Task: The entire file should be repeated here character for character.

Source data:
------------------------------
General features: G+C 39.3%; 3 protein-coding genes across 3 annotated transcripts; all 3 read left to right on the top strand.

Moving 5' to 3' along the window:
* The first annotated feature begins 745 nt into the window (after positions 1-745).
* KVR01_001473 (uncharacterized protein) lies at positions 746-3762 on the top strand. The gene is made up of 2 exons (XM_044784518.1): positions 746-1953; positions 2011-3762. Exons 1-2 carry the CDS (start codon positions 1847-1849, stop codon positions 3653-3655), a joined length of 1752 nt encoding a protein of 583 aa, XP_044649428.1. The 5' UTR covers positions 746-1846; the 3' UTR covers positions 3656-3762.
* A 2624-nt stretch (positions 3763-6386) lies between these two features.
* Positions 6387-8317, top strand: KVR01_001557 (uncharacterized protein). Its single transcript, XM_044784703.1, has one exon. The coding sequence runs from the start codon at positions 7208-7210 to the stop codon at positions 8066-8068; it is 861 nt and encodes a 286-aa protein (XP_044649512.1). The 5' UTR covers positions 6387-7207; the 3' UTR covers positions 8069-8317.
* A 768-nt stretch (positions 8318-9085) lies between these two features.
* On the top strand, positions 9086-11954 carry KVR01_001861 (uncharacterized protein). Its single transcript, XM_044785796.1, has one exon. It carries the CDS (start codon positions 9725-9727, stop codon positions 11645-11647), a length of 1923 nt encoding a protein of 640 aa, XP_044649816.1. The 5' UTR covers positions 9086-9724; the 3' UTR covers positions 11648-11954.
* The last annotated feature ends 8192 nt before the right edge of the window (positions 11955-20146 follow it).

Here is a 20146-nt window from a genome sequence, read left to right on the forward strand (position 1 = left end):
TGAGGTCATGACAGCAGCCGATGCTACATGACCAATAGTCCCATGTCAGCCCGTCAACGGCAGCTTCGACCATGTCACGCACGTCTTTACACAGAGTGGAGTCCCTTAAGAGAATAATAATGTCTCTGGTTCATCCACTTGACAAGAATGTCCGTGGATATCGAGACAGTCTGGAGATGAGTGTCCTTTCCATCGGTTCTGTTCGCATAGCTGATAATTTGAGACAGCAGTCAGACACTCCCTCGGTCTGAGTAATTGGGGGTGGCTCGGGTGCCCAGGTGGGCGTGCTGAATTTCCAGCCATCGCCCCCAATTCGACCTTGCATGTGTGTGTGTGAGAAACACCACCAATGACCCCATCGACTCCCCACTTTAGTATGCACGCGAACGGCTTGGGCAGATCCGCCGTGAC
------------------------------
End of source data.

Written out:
General features: G+C 39.3%; 3 protein-coding genes across 3 annotated transcripts; all 3 read left to right on the top strand.

Moving 5' to 3' along the window:
* The first annotated feature begins 745 nt into the window (after positions 1-745).
* KVR01_001473 (uncharacterized protein) lies at positions 746-3762 on the top strand. The gene is made up of 2 exons (XM_044784518.1): positions 746-1953; positions 2011-3762. Exons 1-2 carry the CDS (start codon positions 1847-1849, stop codon positions 3653-3655), a joined length of 1752 nt encoding a protein of 583 aa, XP_044649428.1. The 5' UTR covers positions 746-1846; the 3' UTR covers positions 3656-3762.
* A 2624-nt stretch (positions 3763-6386) lies between these two features.
* Positions 6387-8317, top strand: KVR01_001557 (uncharacterized protein). Its single transcript, XM_044784703.1, has one exon. The coding sequence runs from the start codon at positions 7208-7210 to the stop codon at positions 8066-8068; it is 861 nt and encodes a 286-aa protein (XP_044649512.1). The 5' UTR covers positions 6387-7207; the 3' UTR covers positions 8069-8317.
* A 768-nt stretch (positions 8318-9085) lies between these two features.
* On the top strand, positions 9086-11954 carry KVR01_001861 (uncharacterized protein). Its single transcript, XM_044785796.1, has one exon. It carries the CDS (start codon positions 9725-9727, stop codon positions 11645-11647), a length of 1923 nt encoding a protein of 640 aa, XP_044649816.1. The 5' UTR covers positions 9086-9724; the 3' UTR covers positions 11648-11954.
* The last annotated feature ends 8192 nt before the right edge of the window (positions 11955-20146 follow it).

Here is a 20146-nt window from a genome sequence, read left to right on the forward strand (position 1 = left end):
TGAGGTCATGACAGCAGCCGATGCTACATGACCAATAGTCCCATGTCAGCCCGTCAACGGCAGCTTCGACCATGTCACGCACGTCTTTACACAGAGTGGAGTCCCTTAAGAGAATAATAATGTCTCTGGTTCATCCACTTGACAAGAATGTCCGTGGATATCGAGACAGTCTGGAGATGAGTGTCCTTTCCATCGGTTCTGTTCGCATAGCTGATAATTTGAGACAGCAGTCAGACACTCCCTCGGTCTGAGTAATTGGGGGTGGCTCGGGTGCCCAGGTGGGCGTGCTGAATTTCCAGCCATCGCCCCCAATTCGACCTTGCATGTGTGTGTGTGAGAAACACCACCAATGACCCCATCGACTCCCCACTTTAGTATGCACGCGAACGGCTTGGGCAGATCCGCCGTGAC